Maharashtra: As wholesale prices dip, surplus onion in markets adds to woes of growershttps://indianexpress.com/article/india/maharashtraas-wholesale-prices-dip-surplus-onion-in-markets-adds-to-woes-of-growers-5546847/

Maharashtra: As wholesale prices dip, surplus onion in markets adds to woes of growers

The fresh crisis, Jaydutt Holkar, chairman of Lasalgaon market, said was the failure of the market to absorb the large arrivals.

SAverage prices in the wholesale markets of Nashik, the largest onion growing district in the state, was between Rs 600 and Rs 700 per quintal. Express Photo By Mayur Bargaje

Surplus onion in markets has led to low uptake in the export as well as domestic markets, leading to a dip in wholesale prices.

On December 20, in view of the drastic drop in onion prices, the state had announced a package, which would entitle the farmer for a subsidy of Rs 200 per quintal of onion sold. Farmers who had sold their onion between November 1 and December 15 were eligible for it with individual quantity being capped at 200 quintals.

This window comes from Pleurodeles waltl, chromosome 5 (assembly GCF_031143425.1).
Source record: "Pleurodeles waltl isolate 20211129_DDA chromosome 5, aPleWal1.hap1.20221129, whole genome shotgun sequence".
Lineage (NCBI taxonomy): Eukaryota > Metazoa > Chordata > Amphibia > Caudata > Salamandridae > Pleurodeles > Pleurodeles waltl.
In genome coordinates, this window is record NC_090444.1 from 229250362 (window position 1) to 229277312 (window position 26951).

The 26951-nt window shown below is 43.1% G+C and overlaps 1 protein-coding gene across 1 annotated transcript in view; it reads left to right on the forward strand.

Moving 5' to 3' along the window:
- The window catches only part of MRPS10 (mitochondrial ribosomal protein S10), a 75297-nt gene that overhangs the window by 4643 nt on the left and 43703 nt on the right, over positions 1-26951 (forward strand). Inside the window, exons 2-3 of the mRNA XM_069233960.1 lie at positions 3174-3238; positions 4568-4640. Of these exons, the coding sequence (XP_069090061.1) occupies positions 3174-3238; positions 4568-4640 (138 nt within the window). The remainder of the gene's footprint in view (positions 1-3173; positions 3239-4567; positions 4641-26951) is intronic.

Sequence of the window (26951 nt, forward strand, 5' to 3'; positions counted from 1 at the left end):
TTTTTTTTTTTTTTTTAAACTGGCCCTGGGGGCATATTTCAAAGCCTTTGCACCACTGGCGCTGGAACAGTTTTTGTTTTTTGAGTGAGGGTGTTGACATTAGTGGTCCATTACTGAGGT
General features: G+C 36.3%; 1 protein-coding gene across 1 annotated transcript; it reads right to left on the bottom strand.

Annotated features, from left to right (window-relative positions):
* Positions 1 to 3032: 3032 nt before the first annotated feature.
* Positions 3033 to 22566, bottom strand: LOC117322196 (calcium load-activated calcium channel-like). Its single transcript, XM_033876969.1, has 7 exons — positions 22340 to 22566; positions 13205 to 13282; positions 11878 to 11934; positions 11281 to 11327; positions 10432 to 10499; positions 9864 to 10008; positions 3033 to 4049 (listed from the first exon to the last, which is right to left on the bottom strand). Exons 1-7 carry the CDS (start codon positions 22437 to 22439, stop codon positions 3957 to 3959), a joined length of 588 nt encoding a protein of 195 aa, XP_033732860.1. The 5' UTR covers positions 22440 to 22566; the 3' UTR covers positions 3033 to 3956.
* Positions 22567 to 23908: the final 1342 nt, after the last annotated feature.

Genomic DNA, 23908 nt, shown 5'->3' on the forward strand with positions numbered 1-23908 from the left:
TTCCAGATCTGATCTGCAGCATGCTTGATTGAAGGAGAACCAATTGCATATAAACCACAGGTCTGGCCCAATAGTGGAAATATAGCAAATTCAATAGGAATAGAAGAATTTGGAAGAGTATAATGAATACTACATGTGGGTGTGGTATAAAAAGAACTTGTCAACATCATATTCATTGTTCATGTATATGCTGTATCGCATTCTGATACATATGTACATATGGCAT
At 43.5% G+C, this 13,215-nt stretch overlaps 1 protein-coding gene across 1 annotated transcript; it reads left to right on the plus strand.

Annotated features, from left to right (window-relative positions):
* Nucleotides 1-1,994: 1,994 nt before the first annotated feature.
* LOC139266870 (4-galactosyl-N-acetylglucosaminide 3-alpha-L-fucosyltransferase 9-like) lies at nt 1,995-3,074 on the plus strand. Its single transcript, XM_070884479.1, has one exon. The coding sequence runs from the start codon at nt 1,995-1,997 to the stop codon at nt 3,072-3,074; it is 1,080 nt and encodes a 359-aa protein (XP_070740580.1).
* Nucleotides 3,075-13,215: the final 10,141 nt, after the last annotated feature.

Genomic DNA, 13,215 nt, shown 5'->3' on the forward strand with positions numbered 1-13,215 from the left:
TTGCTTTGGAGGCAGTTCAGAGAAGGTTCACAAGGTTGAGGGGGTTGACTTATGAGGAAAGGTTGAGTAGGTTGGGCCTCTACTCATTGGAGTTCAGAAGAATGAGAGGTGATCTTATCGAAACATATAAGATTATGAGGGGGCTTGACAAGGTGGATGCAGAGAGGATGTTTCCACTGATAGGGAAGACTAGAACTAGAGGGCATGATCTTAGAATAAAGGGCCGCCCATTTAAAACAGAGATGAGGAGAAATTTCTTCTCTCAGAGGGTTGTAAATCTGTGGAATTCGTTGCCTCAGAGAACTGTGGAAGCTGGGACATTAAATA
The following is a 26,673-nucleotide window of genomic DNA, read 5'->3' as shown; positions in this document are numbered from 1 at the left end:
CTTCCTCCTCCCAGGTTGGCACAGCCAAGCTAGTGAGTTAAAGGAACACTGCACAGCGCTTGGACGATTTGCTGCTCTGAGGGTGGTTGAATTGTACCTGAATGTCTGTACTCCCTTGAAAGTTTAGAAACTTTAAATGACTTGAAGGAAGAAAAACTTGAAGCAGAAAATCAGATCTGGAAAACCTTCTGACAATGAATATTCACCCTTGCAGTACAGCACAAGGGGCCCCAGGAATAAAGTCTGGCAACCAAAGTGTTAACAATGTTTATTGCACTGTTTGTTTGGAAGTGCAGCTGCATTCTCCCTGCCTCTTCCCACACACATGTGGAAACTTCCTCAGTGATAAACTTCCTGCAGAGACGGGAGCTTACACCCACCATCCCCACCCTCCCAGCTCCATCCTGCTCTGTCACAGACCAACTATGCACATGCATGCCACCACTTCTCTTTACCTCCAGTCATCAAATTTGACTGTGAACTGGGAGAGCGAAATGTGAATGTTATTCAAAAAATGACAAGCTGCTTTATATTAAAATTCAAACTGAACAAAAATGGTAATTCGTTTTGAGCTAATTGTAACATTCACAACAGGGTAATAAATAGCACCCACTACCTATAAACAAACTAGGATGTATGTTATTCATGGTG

Average prices in the wholesale markets of Nashik, the largest onion growing district in the state, was between Rs 600 and Rs 700 per quintal.

Barely a month has passed since the announcement of the subsidy, and a fresh crisis has again hit the onion trade with prices going down further. On Friday, the average traded value of the bulb at Lasalgaon wholesale market in Nashik was Rs 580 per quintal with the market reporting arrival of 22,828 quintals of onions. Similar prices have seen reported from other markets in region.

The fresh crisis, Jaydutt Holkar, chairman of Lasalgaon market, said was the failure of the market to absorb the large arrivals. “Kharif and late kharif arrivals have happened at the same time. Old rabi stock still remains, pulling down the wholesale prices.” Exports, Holkar admitted, had failed to ensure better prices for the farmers.

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Of the three crops for the current onion year (20118-19), only a part of the rabi crop (sown in December-January and harvested in March-May) in April had fetched handsome returns. Chances of both kharif (sown in June-August and harvested October) and late kharif (sown in October- November and harvested January-February) crops fetching a good price appear dim.